Black Dreams Matter
I have been thinking a lot about the state of our world these days. I am not alone.
Yesterday I did what I have been so good at avoiding - responding to a Facebook post. We all know where that leads.
I did it in defense of a friend - a very balanced, "traditional Republican" friend, by the way, who was being attacked for posting an article that was "one-sided" about the recent Capitol riots, apparently not adequately accounting for the role that both Antifa and Black Lives Matter played. There was only one problem. They didn't.
I am stuck between trying to find compassion for a large group of people who are hurt, offended and scared by the changing demographics that convince many that they are "losing their country" and my "get your shit together" mindset that wants them to get with the program. This was never "their" country alone, to begin with.
Yeah - compassion and anger. It's been an interesting two weeks...or four years - pick whatever timeline suits you.
It's not so much the rioters at the Capitol that bother me the most - it is the silent majority who still support Donald Trump, at any cost. There are plenty of flags and lawn signs around where I live to send the message. This has nothing to do with Republican or Democrat. It has to do with a cult and a programming that his hurtful to us as a nation and as a people.
Many good law-abiding people with wonderful families, religious affiliations and personal biographies that would make them candidates for any office, also hold racist views. We all do to some extent, at least unconsciously. It is something I am more and more aware of and trying to hold myself accountable while also not chastising myself or others for reacting in ways that have been largely programmed over many years. We are all works in progress. Just realizing this without judgement or blame is a huge step. Yet, why can't we do this as a nation?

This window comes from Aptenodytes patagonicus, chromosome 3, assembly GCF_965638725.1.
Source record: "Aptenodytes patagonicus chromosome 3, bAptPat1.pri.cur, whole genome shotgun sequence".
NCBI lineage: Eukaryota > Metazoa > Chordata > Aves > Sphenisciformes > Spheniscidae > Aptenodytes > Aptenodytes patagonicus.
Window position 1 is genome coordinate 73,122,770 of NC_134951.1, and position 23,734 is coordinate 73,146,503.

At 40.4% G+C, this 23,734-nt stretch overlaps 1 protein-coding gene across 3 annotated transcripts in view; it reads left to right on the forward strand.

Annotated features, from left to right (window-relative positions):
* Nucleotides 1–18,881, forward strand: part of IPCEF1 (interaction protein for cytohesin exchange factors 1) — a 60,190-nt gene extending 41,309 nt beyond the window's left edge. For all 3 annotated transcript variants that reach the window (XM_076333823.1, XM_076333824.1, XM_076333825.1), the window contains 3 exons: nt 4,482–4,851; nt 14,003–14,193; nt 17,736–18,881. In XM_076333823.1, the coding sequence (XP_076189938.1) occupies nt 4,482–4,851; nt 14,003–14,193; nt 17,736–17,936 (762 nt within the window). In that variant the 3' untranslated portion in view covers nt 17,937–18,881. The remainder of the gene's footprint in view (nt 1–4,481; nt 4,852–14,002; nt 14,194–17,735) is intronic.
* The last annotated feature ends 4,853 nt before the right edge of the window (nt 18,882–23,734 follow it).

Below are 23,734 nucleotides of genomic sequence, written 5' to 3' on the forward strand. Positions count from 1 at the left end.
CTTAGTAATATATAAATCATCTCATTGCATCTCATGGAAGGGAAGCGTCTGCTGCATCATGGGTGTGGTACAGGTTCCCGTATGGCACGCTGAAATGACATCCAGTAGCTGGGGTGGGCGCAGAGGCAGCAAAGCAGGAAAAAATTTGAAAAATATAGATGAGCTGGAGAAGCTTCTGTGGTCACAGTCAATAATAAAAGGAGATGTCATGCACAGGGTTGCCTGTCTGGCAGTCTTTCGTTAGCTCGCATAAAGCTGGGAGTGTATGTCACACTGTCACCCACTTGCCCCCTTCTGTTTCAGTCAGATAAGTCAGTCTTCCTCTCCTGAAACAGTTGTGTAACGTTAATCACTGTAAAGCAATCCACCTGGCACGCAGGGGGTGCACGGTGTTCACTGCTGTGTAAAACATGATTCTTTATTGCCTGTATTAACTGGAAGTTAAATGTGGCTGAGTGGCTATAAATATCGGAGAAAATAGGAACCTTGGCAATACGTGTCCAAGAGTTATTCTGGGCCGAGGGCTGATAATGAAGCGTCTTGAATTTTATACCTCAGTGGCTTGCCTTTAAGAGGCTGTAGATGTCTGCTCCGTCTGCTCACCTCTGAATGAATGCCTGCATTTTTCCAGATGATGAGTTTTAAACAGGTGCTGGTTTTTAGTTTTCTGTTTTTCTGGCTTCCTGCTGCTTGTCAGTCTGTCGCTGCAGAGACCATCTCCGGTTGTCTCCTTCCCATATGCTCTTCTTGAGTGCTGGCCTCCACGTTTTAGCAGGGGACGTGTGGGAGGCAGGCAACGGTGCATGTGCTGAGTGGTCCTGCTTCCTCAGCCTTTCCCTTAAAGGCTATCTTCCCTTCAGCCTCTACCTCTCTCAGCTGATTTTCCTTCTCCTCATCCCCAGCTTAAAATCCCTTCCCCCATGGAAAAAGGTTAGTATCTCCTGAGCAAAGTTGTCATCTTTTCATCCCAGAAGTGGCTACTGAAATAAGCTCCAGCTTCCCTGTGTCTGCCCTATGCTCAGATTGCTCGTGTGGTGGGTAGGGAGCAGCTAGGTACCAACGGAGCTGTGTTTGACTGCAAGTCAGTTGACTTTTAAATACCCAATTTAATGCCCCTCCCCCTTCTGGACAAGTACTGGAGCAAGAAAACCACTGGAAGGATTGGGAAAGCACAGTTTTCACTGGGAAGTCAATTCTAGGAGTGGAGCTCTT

People are willing to overlook Trump's rhetoric and then dismiss or downplay the unprecedented role he has played in enabling racism in our country for the sake of their more importantly held views - whether it is about a woman's right to choose or feelings about their 401K. You can be both a racist and a "pillar of the community". How many SS men were "great dads" according to the children who grappled with the reality that daddy was a Nazi years later? Thousands.
This sounds harsh, I realize, but it is important to know that when Martin Luther King talked about having a dream, it didn't specify that it was a black dream only. It was our collective dream, or so he hoped, because he held the promise of humanity in the cradle of his oratory.
But he also said something else that must not be overlooked: "Our lives begin to end the day we become silent about things that matter."
I am not black and that matters. My experience, no matter how open I am to challenging my (or other) beliefs, will never compare to that of a black man. Never. Black lives matter does not mean that all lives do not matter, as so many will have you believe. It is a reminder that silence is the ultimate arbiter of oppression. Without a voice, the issue is settled.
So, yes, Black Lives Matter, is a reminder that there is a voice attached to every systemic abuse thrown at black people and people of color. It is the way it is - whether we white people want to accept it or not. To argue in any other way is to support a notion that those who are on the receiving end of force, physical or otherwise, are somehow deserving or inferior.
If those reading this disagree, here is a quick test: pretend you wake up tomorrow and every single thing about you is the same - your job, your car, the place you live, your hobbies and the people in your life. Except you are black. Now go through your day in your mind and consider if any of your experiences might change and how. It matters and so do our voices. As Dr. King might agree, that is the day that our lives begin to truly grow.
Until next time,